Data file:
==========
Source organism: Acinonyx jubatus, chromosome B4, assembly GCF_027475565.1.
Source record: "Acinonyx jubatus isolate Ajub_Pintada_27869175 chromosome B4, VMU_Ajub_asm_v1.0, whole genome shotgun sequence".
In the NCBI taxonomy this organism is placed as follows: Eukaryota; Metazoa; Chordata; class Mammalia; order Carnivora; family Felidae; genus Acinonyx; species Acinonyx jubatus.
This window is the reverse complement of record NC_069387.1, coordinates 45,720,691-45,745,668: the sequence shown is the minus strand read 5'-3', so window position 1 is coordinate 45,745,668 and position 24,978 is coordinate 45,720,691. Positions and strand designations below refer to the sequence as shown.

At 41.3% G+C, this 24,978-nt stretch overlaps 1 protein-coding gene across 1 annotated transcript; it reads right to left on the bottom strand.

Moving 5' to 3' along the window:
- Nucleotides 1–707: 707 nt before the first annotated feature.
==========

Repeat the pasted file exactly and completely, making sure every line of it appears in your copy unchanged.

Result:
Source organism: Acinonyx jubatus, chromosome B4, assembly GCF_027475565.1.
Source record: "Acinonyx jubatus isolate Ajub_Pintada_27869175 chromosome B4, VMU_Ajub_asm_v1.0, whole genome shotgun sequence".
In the NCBI taxonomy this organism is placed as follows: Eukaryota; Metazoa; Chordata; class Mammalia; order Carnivora; family Felidae; genus Acinonyx; species Acinonyx jubatus.
This window is the reverse complement of record NC_069387.1, coordinates 45,720,691-45,745,668: the sequence shown is the minus strand read 5'-3', so window position 1 is coordinate 45,745,668 and position 24,978 is coordinate 45,720,691. Positions and strand designations below refer to the sequence as shown.

At 41.3% G+C, this 24,978-nt stretch overlaps 1 protein-coding gene across 1 annotated transcript; it reads right to left on the bottom strand.

Moving 5' to 3' along the window:
- Nucleotides 1–707: 707 nt before the first annotated feature.